Of course, systematic attempts are made to address both realms, particularly when both seem so obviously important, as when working with clients in organisations. But I usually find that these attempts to address the issues break down in terms of favouring one side or other of the divide. For example the notion of ‘organisation in mind’ has been developed from those working with a more psychological background such as the Tavistock:
“'Organisation-in-the-mind' is about what is happening inside my own head - it is my reality - and has to be distinguished from any other reality 'out there'. It is the idea of the organisation which, through experiencing and imagining, forms in my inner psychic space and which then influences how I interact with my environment”. Jean E. Neuman (Ed.) (1997) Organisation - in - the - Mind. In "Developing Organisational Consultancy Routledge (paper available online).
This paper is published via the Grubb Institute and shows all the hallmarks of the divide outlined above: inside my own head Vs ‘out there’; inner psychic space Vs environment.
As a practitioner, whose background has always been working with the psychological, subjective, mind side of the chasm, I’m left mostly unknowing about how to genuinely take into account the ‘world’ (e.g. the organisation as something more than something happening in my own head). And I think that practitioners whose background is mostly focused on the ‘world’ side of the chasm face the equivalent difficulties. They are likely to be steeped in notions of ‘objectivity’, in diagnosing what’s wrong in the world and strategies for fixing it. The won’t step over the line into the ‘psychological’, particularly the line of attending to their own ‘mind’. Some people I’ve worked with as a coach and coach trainer can become very alarmed if I invite exploration of, for example, their emotional involvement in situations. “Is this coaching or therapy?” is a frequent refrain. From this perspective, the psychological, the ‘mind’ is separate, distinct territory which requires specialist who know what they are doing; who have professional qualifications and experience that equips them to diagnose and work in this special and potentially dangerous terrain. And of course, there are jealously guarded professional boundaries that reinforce the message.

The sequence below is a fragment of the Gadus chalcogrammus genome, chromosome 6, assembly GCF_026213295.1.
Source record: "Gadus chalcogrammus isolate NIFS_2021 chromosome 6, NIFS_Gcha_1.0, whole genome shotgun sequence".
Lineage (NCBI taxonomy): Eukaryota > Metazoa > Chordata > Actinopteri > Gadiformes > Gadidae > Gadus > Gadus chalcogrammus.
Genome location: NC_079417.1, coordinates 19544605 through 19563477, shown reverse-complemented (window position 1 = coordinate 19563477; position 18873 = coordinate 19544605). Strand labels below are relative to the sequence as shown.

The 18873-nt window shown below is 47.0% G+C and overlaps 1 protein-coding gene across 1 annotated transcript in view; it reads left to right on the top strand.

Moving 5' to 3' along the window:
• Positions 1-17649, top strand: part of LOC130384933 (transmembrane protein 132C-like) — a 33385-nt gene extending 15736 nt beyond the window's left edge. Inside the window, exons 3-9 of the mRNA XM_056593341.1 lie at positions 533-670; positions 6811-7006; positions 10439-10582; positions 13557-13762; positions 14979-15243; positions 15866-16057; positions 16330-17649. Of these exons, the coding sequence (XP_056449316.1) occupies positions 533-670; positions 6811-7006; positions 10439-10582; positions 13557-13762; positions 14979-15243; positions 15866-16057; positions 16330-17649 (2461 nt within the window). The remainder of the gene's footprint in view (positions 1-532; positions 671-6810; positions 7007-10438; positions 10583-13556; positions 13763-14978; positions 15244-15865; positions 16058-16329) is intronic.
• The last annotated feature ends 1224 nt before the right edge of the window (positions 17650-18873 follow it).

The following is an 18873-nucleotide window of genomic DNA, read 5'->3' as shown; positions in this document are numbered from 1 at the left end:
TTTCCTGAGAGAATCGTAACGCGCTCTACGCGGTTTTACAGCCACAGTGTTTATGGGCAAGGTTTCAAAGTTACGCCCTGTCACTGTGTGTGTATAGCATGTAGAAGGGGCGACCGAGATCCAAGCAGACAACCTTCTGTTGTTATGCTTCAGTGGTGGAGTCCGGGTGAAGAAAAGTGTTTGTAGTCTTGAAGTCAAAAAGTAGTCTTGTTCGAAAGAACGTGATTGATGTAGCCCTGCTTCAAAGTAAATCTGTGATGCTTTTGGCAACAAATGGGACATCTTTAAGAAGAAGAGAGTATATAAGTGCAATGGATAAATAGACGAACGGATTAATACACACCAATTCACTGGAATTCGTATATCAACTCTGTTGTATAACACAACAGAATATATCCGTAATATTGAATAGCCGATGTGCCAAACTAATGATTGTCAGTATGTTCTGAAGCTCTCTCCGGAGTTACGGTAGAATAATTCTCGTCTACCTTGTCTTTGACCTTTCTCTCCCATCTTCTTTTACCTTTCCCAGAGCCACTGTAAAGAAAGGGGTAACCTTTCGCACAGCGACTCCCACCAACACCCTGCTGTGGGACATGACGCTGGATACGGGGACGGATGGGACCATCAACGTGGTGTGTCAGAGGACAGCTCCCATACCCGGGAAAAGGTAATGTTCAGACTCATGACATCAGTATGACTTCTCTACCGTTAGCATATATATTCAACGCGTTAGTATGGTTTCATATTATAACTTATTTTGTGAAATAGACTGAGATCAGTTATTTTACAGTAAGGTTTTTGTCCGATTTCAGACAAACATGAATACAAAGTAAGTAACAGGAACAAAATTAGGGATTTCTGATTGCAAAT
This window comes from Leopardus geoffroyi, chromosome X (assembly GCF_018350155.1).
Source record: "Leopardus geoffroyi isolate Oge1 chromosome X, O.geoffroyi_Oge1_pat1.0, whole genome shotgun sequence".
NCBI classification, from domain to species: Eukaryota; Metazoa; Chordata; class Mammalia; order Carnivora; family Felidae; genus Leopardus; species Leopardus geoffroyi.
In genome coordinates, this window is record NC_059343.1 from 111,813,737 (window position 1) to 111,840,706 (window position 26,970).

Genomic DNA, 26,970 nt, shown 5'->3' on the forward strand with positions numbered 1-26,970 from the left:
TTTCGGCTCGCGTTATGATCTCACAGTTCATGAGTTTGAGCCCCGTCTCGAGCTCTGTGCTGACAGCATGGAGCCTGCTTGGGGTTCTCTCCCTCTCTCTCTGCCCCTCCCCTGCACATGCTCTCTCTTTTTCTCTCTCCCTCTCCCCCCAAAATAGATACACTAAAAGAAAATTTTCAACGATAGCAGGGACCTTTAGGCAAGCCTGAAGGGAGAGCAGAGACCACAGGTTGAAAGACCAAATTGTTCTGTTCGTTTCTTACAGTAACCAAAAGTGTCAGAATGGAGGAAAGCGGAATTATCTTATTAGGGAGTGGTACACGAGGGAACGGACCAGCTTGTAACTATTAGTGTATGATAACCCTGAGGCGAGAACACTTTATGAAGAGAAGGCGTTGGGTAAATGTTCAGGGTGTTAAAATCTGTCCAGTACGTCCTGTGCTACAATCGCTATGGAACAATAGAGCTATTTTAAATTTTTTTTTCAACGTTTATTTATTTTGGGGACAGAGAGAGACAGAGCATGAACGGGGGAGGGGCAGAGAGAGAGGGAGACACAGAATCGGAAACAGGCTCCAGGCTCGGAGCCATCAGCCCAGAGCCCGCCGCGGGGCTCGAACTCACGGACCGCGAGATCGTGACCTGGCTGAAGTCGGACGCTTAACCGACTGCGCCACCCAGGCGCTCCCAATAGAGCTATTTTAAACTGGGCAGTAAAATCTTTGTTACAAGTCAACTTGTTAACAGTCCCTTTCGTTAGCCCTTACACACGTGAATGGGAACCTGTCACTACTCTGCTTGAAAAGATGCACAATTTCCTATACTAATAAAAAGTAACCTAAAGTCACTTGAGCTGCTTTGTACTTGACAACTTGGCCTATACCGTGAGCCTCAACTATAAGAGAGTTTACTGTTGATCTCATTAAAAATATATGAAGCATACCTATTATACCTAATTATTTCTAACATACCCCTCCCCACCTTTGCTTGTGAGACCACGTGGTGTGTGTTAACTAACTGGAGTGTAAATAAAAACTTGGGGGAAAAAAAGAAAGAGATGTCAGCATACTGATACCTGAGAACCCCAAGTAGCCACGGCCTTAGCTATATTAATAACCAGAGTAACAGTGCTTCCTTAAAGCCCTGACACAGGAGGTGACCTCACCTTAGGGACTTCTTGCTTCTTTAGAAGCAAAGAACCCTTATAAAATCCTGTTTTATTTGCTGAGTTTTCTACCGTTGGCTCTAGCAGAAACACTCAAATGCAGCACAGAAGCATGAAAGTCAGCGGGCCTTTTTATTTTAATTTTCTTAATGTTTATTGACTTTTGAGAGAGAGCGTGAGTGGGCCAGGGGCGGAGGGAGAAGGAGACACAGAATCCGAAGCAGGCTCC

What would it be like to set aside this Cartesian picture? Not to have the mind as a distinct realm separate from body/world? This won’t be easy to do because the Cartesian picture is so embedded in our culture, but let’s have a go.
Setting aside the Cartesian Picture
A first step would be to cease separating mind from body and have a picture of us as ‘embodied’ such that everything about us involves our whole body. From this perspective thinking does not arise from the self-contained entity ‘the mind’, but from our whole being as we are involved in the world. Likewise for our feelings and our actions. Happily, some of the terminology that has become somewhat commonplace makes this shift more understandable. We talk about ‘ingrained patterns of behaviour’ and such expressions catch the sense that an important part of how we are in the world is to be understood in terms of habitual ways of relating. Such patterns are, in the main, not the product of deliberate thought but better understood as tacit, skilled, habitual ways of dealing with the world which mostly don’t involve thinking. In fact, as Gallwey pointed out, thinking can get in the way. Such ingrained patterns are whole body, embodied patterns, and working with such patterns is likewise working with the whole body: raising awareness of that tacit knowing and that ‘felt sense’ that grasps how the person is in the world.
There is something interesting and important to notice here – as we pay close attention to the embodied the ‘world’ comes into view. As we’ve explored in previous blogs (e.g. Being in the World 1: Gendlin and Focusing), because we are always involved in the world, our bodies know the world, know our way around in it, have a felt sense of it, and thereby know what’s happening in situations, but knows all this at the tacit, implicit level.
So here is the extraordinary thing – as we attend more closely to ourselves – we encounter the world we are in.